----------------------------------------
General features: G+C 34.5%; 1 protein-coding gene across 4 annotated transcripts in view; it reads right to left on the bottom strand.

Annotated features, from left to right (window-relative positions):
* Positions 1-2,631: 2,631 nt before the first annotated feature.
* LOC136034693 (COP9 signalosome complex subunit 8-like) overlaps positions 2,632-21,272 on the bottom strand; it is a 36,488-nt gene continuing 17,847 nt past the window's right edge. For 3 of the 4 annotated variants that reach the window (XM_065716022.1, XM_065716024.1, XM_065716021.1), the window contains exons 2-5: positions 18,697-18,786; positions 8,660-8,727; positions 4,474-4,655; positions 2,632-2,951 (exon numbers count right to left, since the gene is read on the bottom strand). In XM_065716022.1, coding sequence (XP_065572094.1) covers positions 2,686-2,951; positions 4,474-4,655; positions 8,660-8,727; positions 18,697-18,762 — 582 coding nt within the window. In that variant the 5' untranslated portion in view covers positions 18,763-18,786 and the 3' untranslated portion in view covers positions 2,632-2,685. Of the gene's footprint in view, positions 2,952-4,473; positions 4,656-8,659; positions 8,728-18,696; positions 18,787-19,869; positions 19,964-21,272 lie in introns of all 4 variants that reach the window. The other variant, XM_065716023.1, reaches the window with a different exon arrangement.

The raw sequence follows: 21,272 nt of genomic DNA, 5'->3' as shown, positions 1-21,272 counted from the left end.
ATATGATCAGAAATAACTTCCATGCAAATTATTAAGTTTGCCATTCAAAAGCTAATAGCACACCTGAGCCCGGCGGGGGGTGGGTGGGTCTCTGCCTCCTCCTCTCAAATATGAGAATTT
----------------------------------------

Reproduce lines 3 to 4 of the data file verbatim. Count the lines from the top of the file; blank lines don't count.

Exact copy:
* Positions 1-2,631: 2,631 nt before the first annotated feature.
* LOC136034693 (COP9 signalosome complex subunit 8-like) overlaps positions 2,632-21,272 on the bottom strand; it is a 36,488-nt gene continuing 17,847 nt past the window's right edge. For 3 of the 4 annotated variants that reach the window (XM_065716022.1, XM_065716024.1, XM_065716021.1), the window contains exons 2-5: positions 18,697-18,786; positions 8,660-8,727; positions 4,474-4,655; positions 2,632-2,951 (exon numbers count right to left, since the gene is read on the bottom strand). In XM_065716022.1, coding sequence (XP_065572094.1) covers positions 2,686-2,951; positions 4,474-4,655; positions 8,660-8,727; positions 18,697-18,762 — 582 coding nt within the window. In that variant the 5' untranslated portion in view covers positions 18,763-18,786 and the 3' untranslated portion in view covers positions 2,632-2,685. Of the gene's footprint in view, positions 2,952-4,473; positions 4,656-8,659; positions 8,728-18,696; positions 18,787-19,869; positions 19,964-21,272 lie in introns of all 4 variants that reach the window. The other variant, XM_065716023.1, reaches the window with a different exon arrangement.